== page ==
3.6.2 Moreover, the appellant-proprietor has not provided any evidence that might have convinced the Board that such a "stitching" method was generally known to the skilled person at the priority date of the patent. Therefore, the argument that, at the priority date, the skilled person can carry out the invention by applying this method is moot.
3.7 Furthermore, the Board notes that as is clear from paragraph  of the patent, pores over 10mym form an important part of distribution of pore sizes of pores of the porous inner layers of the food casing. Thus, d95 is preferably in the range 10 to 350mym, with the average d50 preferably between 0.1 and 50mym. Clearly, the contribution of such large size pores to the pore distribution is not negligible such that a SEM measurement might have produced a representative value of sum porosity. Indeed the respondent opponent's calculations, page 4 of their reply of 24 February 2020, show that for typical values of d50 and d95 SEM would be unable to measure the majority of pore sizes. Thus it cannot provide a reliable measure of sum porosity. As the patent does not otherwise indicate how this definitive parameter of the porous inner layer of the claimed food casing is to be measured, the claimed invention is not sufficiently disclosed.
3.8 Finally, the Board is unconvinced by the respondent's argument that claimed total porosity is to be understood as only the volume of pores that can be determined by SEM. This argument contradicts their earlier argument in relation to D18 and D10 that SEM can measure total porosity across the whole range of pore sizes. Moreover, it conflicts with the significant contribution of large pores to the distribution of pore sizes as can be inferred from specification paragraph  discussed above.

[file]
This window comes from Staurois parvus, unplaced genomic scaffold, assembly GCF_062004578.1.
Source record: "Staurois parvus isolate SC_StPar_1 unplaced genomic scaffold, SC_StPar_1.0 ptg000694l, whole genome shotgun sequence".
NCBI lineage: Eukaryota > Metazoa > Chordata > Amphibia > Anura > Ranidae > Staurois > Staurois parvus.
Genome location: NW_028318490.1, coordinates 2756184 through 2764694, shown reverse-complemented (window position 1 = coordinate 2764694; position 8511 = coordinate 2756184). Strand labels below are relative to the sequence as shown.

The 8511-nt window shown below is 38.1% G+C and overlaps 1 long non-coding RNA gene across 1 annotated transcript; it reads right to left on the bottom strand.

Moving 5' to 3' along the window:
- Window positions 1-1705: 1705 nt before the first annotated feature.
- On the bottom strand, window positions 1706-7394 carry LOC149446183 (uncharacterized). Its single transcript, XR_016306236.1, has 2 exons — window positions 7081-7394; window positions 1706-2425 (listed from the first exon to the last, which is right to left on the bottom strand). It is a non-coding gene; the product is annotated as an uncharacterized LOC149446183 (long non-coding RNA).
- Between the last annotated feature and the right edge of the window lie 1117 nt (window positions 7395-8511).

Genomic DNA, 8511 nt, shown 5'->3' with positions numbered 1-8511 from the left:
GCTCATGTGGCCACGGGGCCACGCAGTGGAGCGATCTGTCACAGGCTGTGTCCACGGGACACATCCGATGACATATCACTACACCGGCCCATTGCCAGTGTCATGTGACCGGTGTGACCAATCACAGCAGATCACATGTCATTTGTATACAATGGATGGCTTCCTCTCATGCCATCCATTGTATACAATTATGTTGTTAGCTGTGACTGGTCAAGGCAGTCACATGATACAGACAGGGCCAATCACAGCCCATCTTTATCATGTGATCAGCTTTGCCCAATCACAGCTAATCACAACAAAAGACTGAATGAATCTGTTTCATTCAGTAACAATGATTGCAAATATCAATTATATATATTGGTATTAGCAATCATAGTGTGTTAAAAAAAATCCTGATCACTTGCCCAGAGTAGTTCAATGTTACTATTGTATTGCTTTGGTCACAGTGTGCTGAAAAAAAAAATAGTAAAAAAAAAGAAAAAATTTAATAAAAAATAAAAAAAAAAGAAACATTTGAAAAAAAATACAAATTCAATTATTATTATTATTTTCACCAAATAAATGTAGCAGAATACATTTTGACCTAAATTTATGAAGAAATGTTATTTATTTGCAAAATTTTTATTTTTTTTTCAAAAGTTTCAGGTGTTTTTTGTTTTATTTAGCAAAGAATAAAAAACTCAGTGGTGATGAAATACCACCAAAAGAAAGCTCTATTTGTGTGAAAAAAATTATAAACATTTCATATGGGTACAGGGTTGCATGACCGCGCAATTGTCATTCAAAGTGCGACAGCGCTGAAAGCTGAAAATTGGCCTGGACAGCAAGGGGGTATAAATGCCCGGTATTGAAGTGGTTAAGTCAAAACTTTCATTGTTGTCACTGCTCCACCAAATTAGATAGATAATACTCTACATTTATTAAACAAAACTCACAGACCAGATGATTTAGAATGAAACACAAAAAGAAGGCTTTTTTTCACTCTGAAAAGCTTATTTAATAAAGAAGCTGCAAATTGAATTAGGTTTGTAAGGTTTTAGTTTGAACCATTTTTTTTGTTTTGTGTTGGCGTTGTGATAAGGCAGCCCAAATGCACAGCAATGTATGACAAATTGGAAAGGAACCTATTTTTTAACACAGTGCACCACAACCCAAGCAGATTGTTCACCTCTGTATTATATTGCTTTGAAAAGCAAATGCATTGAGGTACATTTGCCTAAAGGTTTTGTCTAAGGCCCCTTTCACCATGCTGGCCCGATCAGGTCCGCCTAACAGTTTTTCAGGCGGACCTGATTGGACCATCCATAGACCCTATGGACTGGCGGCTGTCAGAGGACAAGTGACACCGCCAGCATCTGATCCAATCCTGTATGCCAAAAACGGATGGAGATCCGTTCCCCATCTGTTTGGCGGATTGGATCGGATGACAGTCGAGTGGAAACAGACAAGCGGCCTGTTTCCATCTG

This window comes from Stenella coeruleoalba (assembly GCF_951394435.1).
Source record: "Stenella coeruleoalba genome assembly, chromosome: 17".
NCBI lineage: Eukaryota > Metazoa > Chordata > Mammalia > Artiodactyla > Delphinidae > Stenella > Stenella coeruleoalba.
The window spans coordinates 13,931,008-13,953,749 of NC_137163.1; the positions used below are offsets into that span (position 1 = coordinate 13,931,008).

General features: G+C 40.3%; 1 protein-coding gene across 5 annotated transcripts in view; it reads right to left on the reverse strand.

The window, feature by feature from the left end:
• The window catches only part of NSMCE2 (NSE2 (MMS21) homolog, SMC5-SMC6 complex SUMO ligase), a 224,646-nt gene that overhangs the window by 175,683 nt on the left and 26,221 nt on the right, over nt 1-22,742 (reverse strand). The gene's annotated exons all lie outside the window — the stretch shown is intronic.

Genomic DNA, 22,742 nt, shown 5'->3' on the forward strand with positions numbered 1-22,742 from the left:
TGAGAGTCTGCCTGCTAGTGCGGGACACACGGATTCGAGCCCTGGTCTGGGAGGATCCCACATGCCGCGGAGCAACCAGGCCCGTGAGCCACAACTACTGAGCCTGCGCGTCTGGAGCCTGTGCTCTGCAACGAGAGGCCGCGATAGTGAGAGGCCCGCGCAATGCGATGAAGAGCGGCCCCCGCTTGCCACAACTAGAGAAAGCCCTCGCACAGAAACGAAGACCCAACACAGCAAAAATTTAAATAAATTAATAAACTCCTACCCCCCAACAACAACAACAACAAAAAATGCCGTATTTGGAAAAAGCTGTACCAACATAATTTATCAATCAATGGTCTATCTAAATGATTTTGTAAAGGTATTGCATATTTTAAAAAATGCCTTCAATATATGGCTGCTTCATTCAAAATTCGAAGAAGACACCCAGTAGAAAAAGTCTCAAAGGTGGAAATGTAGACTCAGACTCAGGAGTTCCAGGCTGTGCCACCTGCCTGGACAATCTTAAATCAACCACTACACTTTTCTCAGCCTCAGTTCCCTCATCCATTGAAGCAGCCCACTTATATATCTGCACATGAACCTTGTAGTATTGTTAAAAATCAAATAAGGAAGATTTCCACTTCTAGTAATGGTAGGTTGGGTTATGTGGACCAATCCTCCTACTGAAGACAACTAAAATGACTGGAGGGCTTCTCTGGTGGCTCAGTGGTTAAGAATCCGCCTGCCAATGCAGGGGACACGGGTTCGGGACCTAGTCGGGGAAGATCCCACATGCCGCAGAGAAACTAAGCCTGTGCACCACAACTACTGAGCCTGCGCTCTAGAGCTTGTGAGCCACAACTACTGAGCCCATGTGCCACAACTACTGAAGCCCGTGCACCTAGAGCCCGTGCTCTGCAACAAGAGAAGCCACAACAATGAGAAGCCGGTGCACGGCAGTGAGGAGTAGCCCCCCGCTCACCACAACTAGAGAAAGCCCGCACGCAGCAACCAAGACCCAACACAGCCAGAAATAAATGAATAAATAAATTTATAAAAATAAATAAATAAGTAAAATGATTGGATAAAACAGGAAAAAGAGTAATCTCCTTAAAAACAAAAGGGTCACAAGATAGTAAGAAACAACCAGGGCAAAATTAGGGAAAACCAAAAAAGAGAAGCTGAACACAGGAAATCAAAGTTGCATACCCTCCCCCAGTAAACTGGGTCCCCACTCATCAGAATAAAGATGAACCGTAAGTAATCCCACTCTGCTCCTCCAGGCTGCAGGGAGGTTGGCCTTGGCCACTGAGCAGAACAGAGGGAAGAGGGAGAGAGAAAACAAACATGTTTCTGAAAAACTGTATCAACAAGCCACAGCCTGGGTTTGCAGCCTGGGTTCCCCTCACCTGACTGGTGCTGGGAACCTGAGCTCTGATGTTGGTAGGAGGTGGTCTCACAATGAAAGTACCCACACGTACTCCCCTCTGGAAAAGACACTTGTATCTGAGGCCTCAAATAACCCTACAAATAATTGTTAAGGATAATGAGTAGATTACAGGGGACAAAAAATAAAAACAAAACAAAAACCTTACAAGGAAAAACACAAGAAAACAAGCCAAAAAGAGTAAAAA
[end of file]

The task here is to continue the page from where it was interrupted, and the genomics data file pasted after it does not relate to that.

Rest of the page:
3.9 The Board concludes that the arguments presented by the appellant-proprietor have not convinced the Board that the invention according to claim 1 is sufficiently disclosed. Therefore this request must fail.
4. Auxiliary requests.
4.1 The Board informed the parties of its preliminary opinion (see communication of 12 September 2019, section 3) that the issue of sufficiency of disclosure as discussed for the main request also applied to the auxiliary requests since, also in these requests, the skilled person needed to be able to make a casing having a porosity in the range of 5% to 70%.
4.2 The appellant-proprietor has not provided any argument as to why the auxiliary requests should succeed if the main request were to fail. Nor does the Board see any reason to deviate from its preliminary opinion. Therefore, the Board concludes that claim 1 of the auxiliary requests fails for the same reasons as apply to the main request.
5. Since the invention according to claim 1 of all the requests is insufficiently disclosed, the Board must dismiss the appeal.
For these reasons it is decided that:
The appeal is dismissed.